Friday, October 19, 2007

Muscle-Bound For the Big Fight?

As he steps into the ring for the first time after loosing his heavyweight title in the UFC, I remember Tim Sylvia's fight one year ago against Jeff Monson. It was a physically peculiar match-up: 6'8" 260 lbs Sylvia vs. 5'9" 240 lbs Monson. As I watched the fight, it was quickly apparent that Monson was, for lack of a better term, muscle bound. His legs didn't seem to hold his massively muscled upper body as he threw punches very well. He lacked any sort of foot speed needed to get inside of Sylvia's massive reach and get the take-down. Actually, all of his movement seemed mechanical. He was exhausted by the 5th round and lost the fight.

Now, the term muscle bound was coined nearly a century ago by some doctors who believed that exercising the muscles would eventually lead to the muscles being so overly developed that they'd tighten to the point that the joints wouldn't even be able to move. Hence the bound in muscle bound. While that isn't possible there is a deeper truth to the theory: The idea that the muscles can be exercised to the point were they hinder physical performance.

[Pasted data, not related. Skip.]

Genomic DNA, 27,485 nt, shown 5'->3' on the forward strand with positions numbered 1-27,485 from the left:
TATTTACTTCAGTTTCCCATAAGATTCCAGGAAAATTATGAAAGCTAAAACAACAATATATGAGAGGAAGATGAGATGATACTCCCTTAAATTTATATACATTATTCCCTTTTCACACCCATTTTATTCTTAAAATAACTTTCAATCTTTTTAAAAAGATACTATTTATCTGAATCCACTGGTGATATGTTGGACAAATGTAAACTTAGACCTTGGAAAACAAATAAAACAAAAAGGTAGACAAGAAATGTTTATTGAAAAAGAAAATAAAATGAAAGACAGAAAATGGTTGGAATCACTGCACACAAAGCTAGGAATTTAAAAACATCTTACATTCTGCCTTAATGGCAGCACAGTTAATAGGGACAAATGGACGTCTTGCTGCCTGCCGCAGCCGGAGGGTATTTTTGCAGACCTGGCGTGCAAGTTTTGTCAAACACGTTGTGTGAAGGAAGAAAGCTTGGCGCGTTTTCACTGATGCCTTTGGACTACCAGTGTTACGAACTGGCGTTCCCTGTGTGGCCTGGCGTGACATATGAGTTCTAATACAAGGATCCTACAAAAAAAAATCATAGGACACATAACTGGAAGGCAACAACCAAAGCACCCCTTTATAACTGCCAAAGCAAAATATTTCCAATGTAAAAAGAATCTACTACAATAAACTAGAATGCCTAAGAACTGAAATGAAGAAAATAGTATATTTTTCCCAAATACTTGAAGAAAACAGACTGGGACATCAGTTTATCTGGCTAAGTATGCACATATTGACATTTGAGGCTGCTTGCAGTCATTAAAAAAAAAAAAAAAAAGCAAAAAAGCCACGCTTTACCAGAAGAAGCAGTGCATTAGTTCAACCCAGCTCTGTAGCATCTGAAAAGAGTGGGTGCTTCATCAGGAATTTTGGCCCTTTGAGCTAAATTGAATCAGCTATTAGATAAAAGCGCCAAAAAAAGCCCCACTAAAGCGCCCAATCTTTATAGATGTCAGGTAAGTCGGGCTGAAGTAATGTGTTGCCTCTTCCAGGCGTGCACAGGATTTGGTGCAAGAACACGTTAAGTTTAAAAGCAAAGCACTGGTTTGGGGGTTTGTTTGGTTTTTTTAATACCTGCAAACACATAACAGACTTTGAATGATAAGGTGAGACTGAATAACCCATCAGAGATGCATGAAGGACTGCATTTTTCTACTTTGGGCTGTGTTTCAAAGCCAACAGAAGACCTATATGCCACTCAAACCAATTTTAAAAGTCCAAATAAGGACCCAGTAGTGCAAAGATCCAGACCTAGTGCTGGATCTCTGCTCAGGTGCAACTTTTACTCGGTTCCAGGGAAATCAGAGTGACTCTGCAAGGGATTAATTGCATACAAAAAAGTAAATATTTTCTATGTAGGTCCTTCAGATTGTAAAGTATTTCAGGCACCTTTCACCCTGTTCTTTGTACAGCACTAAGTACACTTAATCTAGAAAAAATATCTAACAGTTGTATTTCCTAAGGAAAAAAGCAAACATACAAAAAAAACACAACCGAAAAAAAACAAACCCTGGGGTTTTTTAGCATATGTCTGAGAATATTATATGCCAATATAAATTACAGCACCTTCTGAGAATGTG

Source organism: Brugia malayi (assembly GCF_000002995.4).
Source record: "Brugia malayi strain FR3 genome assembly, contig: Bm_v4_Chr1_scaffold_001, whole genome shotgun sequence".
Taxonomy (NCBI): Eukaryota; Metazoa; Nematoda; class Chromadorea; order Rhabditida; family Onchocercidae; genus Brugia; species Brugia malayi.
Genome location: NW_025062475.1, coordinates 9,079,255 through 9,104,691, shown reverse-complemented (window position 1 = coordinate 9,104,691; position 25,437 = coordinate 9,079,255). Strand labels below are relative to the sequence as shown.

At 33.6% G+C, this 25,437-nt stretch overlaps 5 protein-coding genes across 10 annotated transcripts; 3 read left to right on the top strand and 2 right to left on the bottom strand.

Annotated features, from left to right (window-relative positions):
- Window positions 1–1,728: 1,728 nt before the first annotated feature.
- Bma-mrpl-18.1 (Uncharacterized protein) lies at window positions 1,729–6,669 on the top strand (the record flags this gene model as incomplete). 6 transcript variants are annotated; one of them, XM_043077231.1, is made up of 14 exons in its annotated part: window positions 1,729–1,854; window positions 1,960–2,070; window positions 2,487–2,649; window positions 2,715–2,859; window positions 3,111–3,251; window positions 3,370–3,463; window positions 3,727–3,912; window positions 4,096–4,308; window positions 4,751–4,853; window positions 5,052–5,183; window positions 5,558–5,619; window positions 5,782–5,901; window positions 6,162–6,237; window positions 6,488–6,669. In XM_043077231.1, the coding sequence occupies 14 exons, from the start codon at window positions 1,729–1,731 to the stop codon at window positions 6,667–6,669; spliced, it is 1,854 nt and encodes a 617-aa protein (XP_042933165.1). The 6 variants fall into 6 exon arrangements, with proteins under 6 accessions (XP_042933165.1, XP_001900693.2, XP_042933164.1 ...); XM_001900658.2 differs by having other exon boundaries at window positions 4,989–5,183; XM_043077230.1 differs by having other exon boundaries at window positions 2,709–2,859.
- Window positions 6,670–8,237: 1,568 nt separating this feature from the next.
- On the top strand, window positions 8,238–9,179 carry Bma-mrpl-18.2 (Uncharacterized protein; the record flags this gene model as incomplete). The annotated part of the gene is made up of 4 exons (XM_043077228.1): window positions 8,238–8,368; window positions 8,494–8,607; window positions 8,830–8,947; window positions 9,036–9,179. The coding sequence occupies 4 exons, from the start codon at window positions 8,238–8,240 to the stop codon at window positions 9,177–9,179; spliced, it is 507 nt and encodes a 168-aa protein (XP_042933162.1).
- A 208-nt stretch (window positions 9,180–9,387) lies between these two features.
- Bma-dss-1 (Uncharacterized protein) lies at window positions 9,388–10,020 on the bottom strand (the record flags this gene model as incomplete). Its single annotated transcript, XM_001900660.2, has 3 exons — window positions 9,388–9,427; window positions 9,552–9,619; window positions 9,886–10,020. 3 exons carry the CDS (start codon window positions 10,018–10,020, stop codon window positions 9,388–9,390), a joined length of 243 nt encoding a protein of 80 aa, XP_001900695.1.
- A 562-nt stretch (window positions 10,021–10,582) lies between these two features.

Such as the case with Monson. Now I shouldn't be bashing Monson since I know that he does extensive training with isometrics but his training didn't address his physical needs. He needed to be light on his feet. He needed to be quicker than Sylvia. His success depended on getting a take-down on the much bigger Champion. Instead, his training was focused on making him stronger and bigger rather than more explosive and fast. It was foolish for a former light heavyweight to even try to be stronger than a very large, career heavyweight. There was one point in the fight where Monson got a double-leg takedown but tried to pull Sylvia's legs with his arms. He just wasted energy. He wasn't going to be stronger than Sylvia. He was a little guy trying to be a big guy.

There's a lesson to be learned there for all of us: Train for the realities of your life. Take a look at your needs and shape your physical training based on that. Make it a point to balance all the needs of your body. If you don't do this, then you're going to render your body worthless to the tasks that you face in your life. In other words, you'll be muscle bound.

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